“I was able to take on some tough jobs and lead some tough expansions and some tough downsizing. It gave me a diverse experience that I think equipped me probably to be in the job that I’m in now.”
She may not have made plans but early in her career she found herself attracted to the idea of the top job as a long-term objective. But not only were all of the previous GMs male, perhaps even more importantly, they were all either chemists or engineers.
“I had a belief that you couldn’t be a GM unless you went off and got a chemistry degree or you got an engineering qualification.”
Getting a formal qualification in one of those fields while working full time and raising a family was not practical.
“So I learned by doing. Some of the jobs I did here were tough going and probably jobs that didn’t lean on my strengths but they were jobs that helped me to learn the level of chemistry and the level of safety requirements I needed.”
“I had people who helped me along the way. They told me that I had all the attributes to become GM but I had to prove that to myself as much as anyone else.
“I went on shift for a period of time to watch the shift operations. And I spent time with subject matter experts. I sat in on some of the chemistry reviews. And I think all of that was to make sure that I provide the right leadership and guidance to people in the role.”
In late 2021, two years after Thermo Fisher bought the plant, the firm appointed Collins as general manager.
Since the sale, plant utilisation has gone from 40pc to about 75pc capacity
When the sale of the plant was announced in October 2019, Collins was on a two-year maternity leave break for her third child. Her colleagues in the plant were initially nervous..
“The site’s history has been one of ups and downs. We went through huge growth, and then we had a number of different downsizings.”
At the time of the sale the plant was only being 40pc utilised.
A €20m investment in new manufacturing facilities and expansion of R&D had not delivered the new sales GSK had hoped after a new cancer drug ran into difficulties.
“That was a big product for the site and a big expectation around what the future of that was. When that product didn’t come through, within GSK there was excess capacity for API and they had sites in Jurong in Singapore, in Scotland and ourselves.”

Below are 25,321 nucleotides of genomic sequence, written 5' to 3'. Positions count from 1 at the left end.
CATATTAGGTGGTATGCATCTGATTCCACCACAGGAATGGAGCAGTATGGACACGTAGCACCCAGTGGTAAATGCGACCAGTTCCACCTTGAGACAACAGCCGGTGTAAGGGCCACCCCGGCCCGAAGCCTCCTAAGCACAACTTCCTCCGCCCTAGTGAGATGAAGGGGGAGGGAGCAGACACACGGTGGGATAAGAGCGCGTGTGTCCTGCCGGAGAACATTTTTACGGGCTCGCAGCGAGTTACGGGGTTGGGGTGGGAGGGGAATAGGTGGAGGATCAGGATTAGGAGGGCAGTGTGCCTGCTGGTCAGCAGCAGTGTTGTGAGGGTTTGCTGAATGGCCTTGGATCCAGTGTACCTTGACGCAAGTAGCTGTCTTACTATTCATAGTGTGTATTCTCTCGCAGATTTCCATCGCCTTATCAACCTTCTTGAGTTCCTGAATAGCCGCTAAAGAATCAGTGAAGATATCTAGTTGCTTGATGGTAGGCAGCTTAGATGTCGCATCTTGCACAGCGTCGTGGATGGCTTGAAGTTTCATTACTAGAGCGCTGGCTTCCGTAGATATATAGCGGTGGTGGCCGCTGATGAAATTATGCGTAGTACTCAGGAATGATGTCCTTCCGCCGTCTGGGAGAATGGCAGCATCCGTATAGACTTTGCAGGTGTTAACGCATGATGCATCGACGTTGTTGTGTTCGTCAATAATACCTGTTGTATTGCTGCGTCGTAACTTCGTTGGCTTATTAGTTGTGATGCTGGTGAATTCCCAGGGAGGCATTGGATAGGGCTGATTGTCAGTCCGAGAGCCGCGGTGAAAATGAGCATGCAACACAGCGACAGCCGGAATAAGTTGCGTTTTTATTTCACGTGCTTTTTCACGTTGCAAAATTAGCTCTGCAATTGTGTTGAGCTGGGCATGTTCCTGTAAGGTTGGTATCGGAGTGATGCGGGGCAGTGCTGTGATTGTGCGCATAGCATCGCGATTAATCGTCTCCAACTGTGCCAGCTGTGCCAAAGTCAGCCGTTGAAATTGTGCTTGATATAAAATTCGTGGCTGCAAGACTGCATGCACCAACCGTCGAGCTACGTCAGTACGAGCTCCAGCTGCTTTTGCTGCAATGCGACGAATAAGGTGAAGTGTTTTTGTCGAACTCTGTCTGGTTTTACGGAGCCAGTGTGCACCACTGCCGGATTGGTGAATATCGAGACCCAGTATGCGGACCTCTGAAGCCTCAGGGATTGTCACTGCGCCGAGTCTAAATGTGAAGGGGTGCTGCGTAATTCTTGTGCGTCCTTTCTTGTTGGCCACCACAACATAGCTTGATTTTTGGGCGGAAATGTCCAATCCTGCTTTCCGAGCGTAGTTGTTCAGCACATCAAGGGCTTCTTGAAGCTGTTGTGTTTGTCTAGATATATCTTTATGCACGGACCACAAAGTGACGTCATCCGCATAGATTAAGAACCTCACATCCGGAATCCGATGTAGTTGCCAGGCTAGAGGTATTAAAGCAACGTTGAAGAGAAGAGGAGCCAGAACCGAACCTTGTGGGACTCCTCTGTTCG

After a number of restructuring programmes, there were some fears that an announcement could involve a closure of the plant.
“The initial feeling, if I reflect myself when I heard first that GSK were selling, there was a bit of sadness. But we’d also been through a period of two or three years where the site was probably only 40pc utilised and we were waiting for the next big product
”So I think the announcement brought nervousness but also a sense of hope and positivity for the future. Google went mad in the office that morning.”
The Boston-based firm may have grown through acquisitions to have 100,000 employees but it did not have the same high profile as GSK and only had a small presence in Ireland at the time.
“We knew GSK.so well and Thermo Fisher was very different in terms of structure. You’re trying to figure out who are they, what’s the corporate structure, what are they like to work for?
“But when they came in, straight away there was a positive energy. They had very similar values to ourselves and it spoke to the same type of culture that we had on site.”
Now the key strategy for the site is to grow the business
“It did take us time to regroup, reorganise and restructure to become a different operating model under Thermo Fisher. We were aligned to the GSK ways of working, with functions that aligned to the hierarchy of GSK.
“Thermo Fisher is a much flatter structure. It has to be because you have to be more flexible and agile to the market. We went through that reorganisation to change ourselves as a company and I think people got behind it.”
Now the key strategy for the site is to grow the business. Since the sale, plant utilisation has gone from 40pc to about 75pc capacity.
“We want to stretch that up to 95pc capacity. We’ve just gained our twenty-first customer.
“Thermo Fisher is interested in organic growth. And we have plenty of infrastructure and land here that we could further develop. And we continue to seek out those opportunities to see if we can continue to grow.”
Name: Edel Collins
From: Bishopstown, Cork
Family: Married to John, who has son Eimhin (20) and the couple also have Sean (12), Abiageal (10) and Tess (4)
Hobbies: Watergrasshill GAA club where the couple coach U12 camogie
Reading: The Things You Can See Only When You Slow Down, by Haemin Sunim
Favourite movie: “I love movies with an underdog”
What advice would you give to a young person preparing to come out of education and into the workplace?
Keep your options open. Sometimes, the way you think things will work out is not the way it does.
And I see that with young people sometimes, when a course doesn’t work out the way they thought, they can get a little despondent.
You have to work hard but there are always different routes available to get to where you want to go.